Wide beam ultrasound sensor

Thread Starter

zazas321

Joined Nov 29, 2015
736
Hey. I am looking for a photoelectric or ultrasound sensor with a very wide beam. I need to detect a human hand presence withing short range and I need the beam to be as wide as possible.

I know that light curtain sensors would be best for this application but we are not able to use those due to price and ergonomical issues.

InkedULTRASOUND_LI.jpg
Adding just a quick sketch hopefully you understand what I mean.
The price range ideally <200$ per sensor
 

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Thread Starter

zazas321

Joined Nov 29, 2015
736
The closest that I have managed to get with my findings is the following sensor:
https://www.bannerengineering.com/us/en/products/part.61669.html
with the charasteristics:
1606909551705.png

However, I am not fully understanding the working principle behind these sensors. How do I place the emmiter/receiver pair? Does it matter what distance I place the sensors as long as they are within their working range (3 meters).

If place the emmiter sensor and emmiter pair facing each other with 1 meter gap between each other, they should cover 200mm range right?
 

jpanhalt

Joined Jan 18, 2008
10,933
Obstacle detectors sometimes use two or more sensors. Properly aligned (depending on the device's pattern), you could get pretty good coverage.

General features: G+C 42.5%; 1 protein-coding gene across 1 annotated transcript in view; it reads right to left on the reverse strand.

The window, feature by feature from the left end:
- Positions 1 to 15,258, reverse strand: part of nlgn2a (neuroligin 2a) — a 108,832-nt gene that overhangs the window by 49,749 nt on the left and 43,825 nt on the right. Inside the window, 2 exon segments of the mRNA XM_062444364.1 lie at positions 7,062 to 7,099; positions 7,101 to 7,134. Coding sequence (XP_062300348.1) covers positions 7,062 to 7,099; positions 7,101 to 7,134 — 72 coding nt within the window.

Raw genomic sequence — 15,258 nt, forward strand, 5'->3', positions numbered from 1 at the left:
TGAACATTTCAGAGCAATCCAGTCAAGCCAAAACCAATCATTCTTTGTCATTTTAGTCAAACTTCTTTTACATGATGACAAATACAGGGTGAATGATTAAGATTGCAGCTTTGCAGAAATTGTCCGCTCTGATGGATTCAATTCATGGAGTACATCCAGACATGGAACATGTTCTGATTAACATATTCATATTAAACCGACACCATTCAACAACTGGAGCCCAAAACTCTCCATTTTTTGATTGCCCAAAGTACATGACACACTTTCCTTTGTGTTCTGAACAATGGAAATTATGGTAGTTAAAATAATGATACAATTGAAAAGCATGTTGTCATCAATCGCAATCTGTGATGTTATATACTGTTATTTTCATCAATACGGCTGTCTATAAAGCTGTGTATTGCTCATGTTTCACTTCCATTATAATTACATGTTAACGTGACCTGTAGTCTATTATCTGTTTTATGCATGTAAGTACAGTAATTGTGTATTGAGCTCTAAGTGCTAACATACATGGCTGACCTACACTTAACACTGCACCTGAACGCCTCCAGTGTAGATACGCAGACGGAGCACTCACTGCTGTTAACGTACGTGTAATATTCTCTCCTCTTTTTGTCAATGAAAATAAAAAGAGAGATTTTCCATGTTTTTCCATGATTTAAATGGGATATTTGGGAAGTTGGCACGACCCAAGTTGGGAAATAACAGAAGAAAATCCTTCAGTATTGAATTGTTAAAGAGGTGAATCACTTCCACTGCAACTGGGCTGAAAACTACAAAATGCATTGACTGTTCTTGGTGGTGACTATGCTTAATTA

Alec_t

Joined Sep 17, 2013
11,797
How about using a curved reflector to direct incident light from a wide angle on to a single photo-detector?
 

Thread Starter

zazas321

Joined Nov 29, 2015
736
Obstacle detectors sometimes use two or more sensors. Properly aligned (depending on the device's pattern), you could get pretty good coverage.
Yes if I find no other choise, I might have to try and allign 2 of the sensors that I have previously shown (QS18 from banner) to get the coverage that I need,

In that case, is it better to use 2 pairs of both emmiters/receivers or just 2 emmiters/single receiver or vice versa?
 

Alec_t

Joined Sep 17, 2013
11,797
Could you please elaborate on that a little bit? Maybe you have a particular example in mind?
I visualise something resembling a concave parabolic reflector with the sensor at or near the focus, though the curvature might need to be modified to suit a narrow-beam sensor.
 

Ian0

Joined Aug 7, 2020
1,121
Using the standard pyroelectric sensor that goes in PIR sensors, you can get a variety of lenses for different pickup angles.
 
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